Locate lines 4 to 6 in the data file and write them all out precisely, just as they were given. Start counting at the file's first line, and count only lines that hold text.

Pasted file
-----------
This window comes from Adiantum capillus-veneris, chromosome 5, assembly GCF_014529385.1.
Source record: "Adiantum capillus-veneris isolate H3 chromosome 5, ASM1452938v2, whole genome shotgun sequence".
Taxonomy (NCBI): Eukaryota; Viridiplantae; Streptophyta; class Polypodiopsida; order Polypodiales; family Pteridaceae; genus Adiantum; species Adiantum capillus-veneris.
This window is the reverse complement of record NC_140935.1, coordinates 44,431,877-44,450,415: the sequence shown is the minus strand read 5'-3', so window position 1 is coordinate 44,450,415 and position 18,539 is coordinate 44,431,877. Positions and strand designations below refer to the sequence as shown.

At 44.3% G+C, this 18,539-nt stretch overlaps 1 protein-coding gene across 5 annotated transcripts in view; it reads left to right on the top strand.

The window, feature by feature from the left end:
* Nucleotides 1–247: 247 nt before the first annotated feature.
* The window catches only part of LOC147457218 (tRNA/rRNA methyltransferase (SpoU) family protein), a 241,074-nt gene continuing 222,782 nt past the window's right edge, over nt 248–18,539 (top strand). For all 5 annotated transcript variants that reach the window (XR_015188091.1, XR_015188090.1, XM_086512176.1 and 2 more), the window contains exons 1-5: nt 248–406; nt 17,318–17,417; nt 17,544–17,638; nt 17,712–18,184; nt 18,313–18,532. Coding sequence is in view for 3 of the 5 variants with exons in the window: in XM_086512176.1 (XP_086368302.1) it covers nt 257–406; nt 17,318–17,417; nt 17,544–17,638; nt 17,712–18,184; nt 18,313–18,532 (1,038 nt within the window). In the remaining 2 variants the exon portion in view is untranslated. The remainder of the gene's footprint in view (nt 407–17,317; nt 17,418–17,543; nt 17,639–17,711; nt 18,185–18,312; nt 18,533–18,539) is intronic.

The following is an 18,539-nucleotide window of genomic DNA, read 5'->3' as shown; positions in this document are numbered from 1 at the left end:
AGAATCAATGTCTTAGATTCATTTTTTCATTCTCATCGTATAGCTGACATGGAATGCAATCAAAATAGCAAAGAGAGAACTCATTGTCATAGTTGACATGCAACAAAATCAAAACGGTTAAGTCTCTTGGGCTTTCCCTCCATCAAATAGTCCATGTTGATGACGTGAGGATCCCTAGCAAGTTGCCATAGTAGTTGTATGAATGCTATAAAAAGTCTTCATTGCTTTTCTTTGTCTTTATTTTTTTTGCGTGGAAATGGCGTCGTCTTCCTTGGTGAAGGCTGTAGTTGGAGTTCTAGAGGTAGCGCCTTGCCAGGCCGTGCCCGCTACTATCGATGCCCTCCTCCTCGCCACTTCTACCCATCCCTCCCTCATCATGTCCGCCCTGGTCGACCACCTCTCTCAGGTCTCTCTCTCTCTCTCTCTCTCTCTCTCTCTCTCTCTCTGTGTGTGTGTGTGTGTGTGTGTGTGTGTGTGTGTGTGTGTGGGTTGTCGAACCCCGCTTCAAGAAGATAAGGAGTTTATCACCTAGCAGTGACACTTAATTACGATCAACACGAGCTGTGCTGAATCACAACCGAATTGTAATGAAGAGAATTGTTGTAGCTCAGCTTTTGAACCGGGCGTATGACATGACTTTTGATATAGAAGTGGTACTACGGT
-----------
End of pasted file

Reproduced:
This window is the reverse complement of record NC_140935.1, coordinates 44,431,877-44,450,415: the sequence shown is the minus strand read 5'-3', so window position 1 is coordinate 44,450,415 and position 18,539 is coordinate 44,431,877. Positions and strand designations below refer to the sequence as shown.

At 44.3% G+C, this 18,539-nt stretch overlaps 1 protein-coding gene across 5 annotated transcripts in view; it reads left to right on the top strand.

The window, feature by feature from the left end: